LAWMAKERS on Friday delved into a package of bills providing for deterrent traffic fines that they hope will end the road carnage after a particularly bad year for fatalities so far.
The discussions began even as another person was killed and two injured in Akaki, bringing the total to some 30 deaths so far this year, six of which happened over only 11 days in August.
All MPs at the House transport committee session were agreed after police pleaded with them last month to increase the fines, that current deterrents needed to be higher but views varied on how high the penalties should actually be.
The package of bills provides, among other things, for out-of-court fines to be raised from €85 to €300 in case of driving while using a mobile phone but also for driving without a seat belt or helmet, while the same applies for failing to stop at a traffic light. Fines would be also raised from €85 to €150 for parking on pedestrian crossings while parking in spaces for the disabled, the fine would be raised to €200.
The head of the committee, Diko MP Giorgos Prokopiou, said the increase in penalties was necessary expressing his opinion that he favoured even higher penalties or even penalty points for violations such as parking spaces for people with disabilities or driving under the influence of alcohol or drugs.
“For me, it is inconceivable to (just) increase them from €85 to €200,” he said, adding that those who drive under the influence of alcohol “are potential killers.”
Disy MP Demetris Demetriou said that raising penalties would boost road awareness, adding that his party was considering suggesting fines on the basis of people’s income to ensure payment.
He suggested that fines could be proportional to one’s salary so that the penalties could be equally weighted “whether one earns €1,000 or €5,000.”
“We believe it is a fairer and more substantial measure because it will affect the life of every fellow citizen in the same way,” he said.
For Akel MP Christakis Giovanis, the increase in penalties ought to be based on the standard of living, he said.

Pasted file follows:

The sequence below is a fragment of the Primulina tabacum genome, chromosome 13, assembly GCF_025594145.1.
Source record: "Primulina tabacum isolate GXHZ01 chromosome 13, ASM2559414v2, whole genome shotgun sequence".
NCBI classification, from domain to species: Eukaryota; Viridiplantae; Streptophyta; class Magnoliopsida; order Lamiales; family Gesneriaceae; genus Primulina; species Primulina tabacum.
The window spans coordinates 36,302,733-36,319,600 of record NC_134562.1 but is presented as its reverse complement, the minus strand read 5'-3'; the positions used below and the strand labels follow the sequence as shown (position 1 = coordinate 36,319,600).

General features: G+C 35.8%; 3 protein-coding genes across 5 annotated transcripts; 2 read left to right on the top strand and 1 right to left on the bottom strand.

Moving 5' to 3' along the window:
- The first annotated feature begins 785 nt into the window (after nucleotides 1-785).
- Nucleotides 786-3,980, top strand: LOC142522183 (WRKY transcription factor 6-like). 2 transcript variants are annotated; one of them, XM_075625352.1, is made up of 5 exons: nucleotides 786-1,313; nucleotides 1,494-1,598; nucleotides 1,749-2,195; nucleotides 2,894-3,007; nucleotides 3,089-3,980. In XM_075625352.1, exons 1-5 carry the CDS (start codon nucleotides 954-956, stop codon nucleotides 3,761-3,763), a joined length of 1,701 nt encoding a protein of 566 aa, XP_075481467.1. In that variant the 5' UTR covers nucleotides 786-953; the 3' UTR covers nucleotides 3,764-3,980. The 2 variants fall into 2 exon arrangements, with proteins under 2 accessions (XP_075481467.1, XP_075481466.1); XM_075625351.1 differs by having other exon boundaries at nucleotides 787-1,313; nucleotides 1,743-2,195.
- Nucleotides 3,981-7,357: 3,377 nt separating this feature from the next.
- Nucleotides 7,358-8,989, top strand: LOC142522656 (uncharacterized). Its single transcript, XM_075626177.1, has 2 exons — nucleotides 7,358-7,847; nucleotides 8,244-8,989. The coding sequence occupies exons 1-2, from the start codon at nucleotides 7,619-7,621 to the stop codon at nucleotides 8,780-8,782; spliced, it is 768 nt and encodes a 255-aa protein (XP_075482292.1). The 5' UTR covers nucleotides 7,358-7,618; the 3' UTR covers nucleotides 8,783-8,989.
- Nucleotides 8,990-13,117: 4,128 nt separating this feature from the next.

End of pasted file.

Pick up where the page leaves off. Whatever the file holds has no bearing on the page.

Giovanis also said that procedures as regards speed cameras need to expedited, arguing that the issue has been pending for 12 years. He said speed cameras would avert many traffic accidents.
Greens’ MP Charalambos Theopemptou pointed out that even if fines are raised other measures need to be taken.
“It is not possible, for example, to be the number one country as regards accidents in residential areas and not deal with speed limits in residential areas,” he said.
He said that the road network does not provide for policing, while the planning of roads in the cities allows high speeds.
The committee will begin a more detailed discussion of the bills in its next meeting.
Police have been calling for years for harsher traffic fines as a necessary deterrent.
The government submitted the bills in March.
Included in the bills is an increase in the fines for speeding from €1 per kilometre to €5 while reckless driving that ends up causing bodily harm will be punishable with up to three years in jail and or a fine of up to €10,000.
Meanwhile, it emerged on Friday that police still appear to be using the ‘hide-and-seek’ approach as part of stricter traffic control measures in contradiction to what police chief Kypros Michaelides said only two months ago.
On Thursday, a police car was spotted parked in the bushes in Ayia Napa near the Olympic Lagoon Hotel with a speed trap set up behind a bollard divider in order surprise drivers.
Michaelides announced on July 10 that traffic police officers would no longer play ‘hide-and-seek’ to catch offenders, that is, they would not hide behind bushes or other objects in order to surprise drivers.
“Police hide-and-seek will stop, some bad practices inside the police force will stop. This practice was not in the guidelines of any previous leadership, neither was the goal of giving out a big number of tickets,” he said at the time.
Among the stricter traffic measures was to be the implementation of triple checks on the motorway. Each check would be from 5km to 15km apart. Mobile cameras will also be used by next year to help traffic police with speed recording.
A full system of traffic cameras will also be installed by 2022 that will be able to photograph check for other violations such as not wearing a seatbelt, talking on the phone while driving, driving through a red light and crossing the white line at the traffic lights.
Police will also change the way they book drivers who commit offences in the towns. Instead of leaving their vehicles to conduct such checks, they will now carry out inspections while driving, or from motorbikes, in other words, ‘on-the-go checks’.